The mid-infrared and optical decay of SN 2011fe

Colin M. McClelland, Peter M. Garnavich, Peter A. Milne, Benjamin J. Shappee, Richard W. Pogge

Research output: Contribution to journalArticlepeer-review

24 Scopus citations


We measure the decay rate of the mid-IR luminosity from Type Ia supernova 2011fe between six months and one year after explosion using Spitzer/IRAC observations. The fading in the 3.6 μm channel is 1.48 ± 0.02 mag/100d, which is similar to that seen in blue optical bands. The supernova brightness fades at 0.78 ± 0.02 mag/100d in the 4.5 μm channel which is close to that observed in the near-IR. We argue that the difference is a result of doubly ionized iron-peak elements dominating the bluer IRAC band while singly ionized species are controlling the longer wavelength channel. To test this, we use Large Binocular Telescope spectra taken during the same phases to show that doubly ionized emission lines do fade more slowly than their singly ionized cousins. We also find that [Co III] emission fades at more than twice the radioactive decay rate due to the combination of decreasing excitation in the nebula, recombination and cobalt decaying to iron. The nebular emission velocities of [Fe III] and [Co III] lines show a smaller blueshift than emission from singly ionized atoms. The Si II velocity gradient near maximum light combined with our nebular velocity measurements suggest SN 2011fe was a typical member of the "low velocity gradient" class of Type Ia. Analyzing IRAC photometry from other supernovae we find that mid-IR color of Type Ia events is correlated with the early light curve width and can be used as an indicator of the radioactive nickel yield.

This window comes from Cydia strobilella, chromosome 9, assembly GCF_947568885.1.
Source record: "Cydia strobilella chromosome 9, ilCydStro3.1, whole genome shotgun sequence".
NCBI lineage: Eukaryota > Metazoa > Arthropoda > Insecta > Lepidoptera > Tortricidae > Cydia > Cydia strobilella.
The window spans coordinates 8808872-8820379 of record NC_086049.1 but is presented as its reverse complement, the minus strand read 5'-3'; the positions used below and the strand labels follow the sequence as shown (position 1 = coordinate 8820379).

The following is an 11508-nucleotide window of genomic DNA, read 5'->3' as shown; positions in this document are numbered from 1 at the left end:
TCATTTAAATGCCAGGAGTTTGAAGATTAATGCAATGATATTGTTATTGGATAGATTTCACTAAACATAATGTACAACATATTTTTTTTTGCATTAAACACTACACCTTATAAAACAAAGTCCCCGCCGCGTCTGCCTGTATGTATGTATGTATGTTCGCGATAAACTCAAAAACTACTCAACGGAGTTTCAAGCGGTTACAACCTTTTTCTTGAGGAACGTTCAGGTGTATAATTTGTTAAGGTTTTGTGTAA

Original languageEnglish (US)
Article number119
JournalAstrophysical Journal
Issue number2
StatePublished - Apr 20 2013


  • supernovae: general
  • supernovae: individual (SN 2011fe, SN 2009ig, SN 2008Q, SN 2005df)

ASJC Scopus subject areas

  • Astronomy and Astrophysics
  • Space and Planetary Science


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